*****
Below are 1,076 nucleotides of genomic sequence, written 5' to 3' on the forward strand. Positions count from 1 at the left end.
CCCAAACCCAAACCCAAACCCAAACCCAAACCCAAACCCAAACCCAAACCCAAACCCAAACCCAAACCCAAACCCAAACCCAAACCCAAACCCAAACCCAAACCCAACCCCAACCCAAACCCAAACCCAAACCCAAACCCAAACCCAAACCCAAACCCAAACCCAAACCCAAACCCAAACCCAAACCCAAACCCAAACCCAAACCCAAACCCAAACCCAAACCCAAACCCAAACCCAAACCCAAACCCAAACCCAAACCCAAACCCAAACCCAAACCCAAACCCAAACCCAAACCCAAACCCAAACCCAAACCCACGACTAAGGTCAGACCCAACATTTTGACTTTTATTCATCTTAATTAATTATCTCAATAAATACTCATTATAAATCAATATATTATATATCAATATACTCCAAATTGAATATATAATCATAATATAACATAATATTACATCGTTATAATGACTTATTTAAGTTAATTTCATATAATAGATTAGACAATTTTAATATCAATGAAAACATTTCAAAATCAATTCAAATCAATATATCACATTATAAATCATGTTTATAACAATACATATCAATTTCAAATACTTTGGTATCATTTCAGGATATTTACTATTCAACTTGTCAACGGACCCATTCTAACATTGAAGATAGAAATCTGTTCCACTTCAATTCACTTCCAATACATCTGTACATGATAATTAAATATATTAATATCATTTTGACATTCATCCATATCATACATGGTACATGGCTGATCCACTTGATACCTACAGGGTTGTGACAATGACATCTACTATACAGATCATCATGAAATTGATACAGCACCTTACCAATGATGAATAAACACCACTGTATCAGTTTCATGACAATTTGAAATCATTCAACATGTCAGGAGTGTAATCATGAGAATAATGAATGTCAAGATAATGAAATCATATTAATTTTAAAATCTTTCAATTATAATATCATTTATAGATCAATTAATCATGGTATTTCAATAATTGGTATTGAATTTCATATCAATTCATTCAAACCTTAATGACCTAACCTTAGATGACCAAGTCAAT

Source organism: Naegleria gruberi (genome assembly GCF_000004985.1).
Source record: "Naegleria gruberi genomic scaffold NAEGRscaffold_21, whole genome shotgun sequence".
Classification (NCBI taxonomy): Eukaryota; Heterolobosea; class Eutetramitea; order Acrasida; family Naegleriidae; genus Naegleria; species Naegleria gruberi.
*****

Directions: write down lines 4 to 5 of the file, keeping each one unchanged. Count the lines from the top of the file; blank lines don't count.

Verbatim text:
Source record: "Naegleria gruberi genomic scaffold NAEGRscaffold_21, whole genome shotgun sequence".
Classification (NCBI taxonomy): Eukaryota; Heterolobosea; class Eutetramitea; order Acrasida; family Naegleriidae; genus Naegleria; species Naegleria gruberi.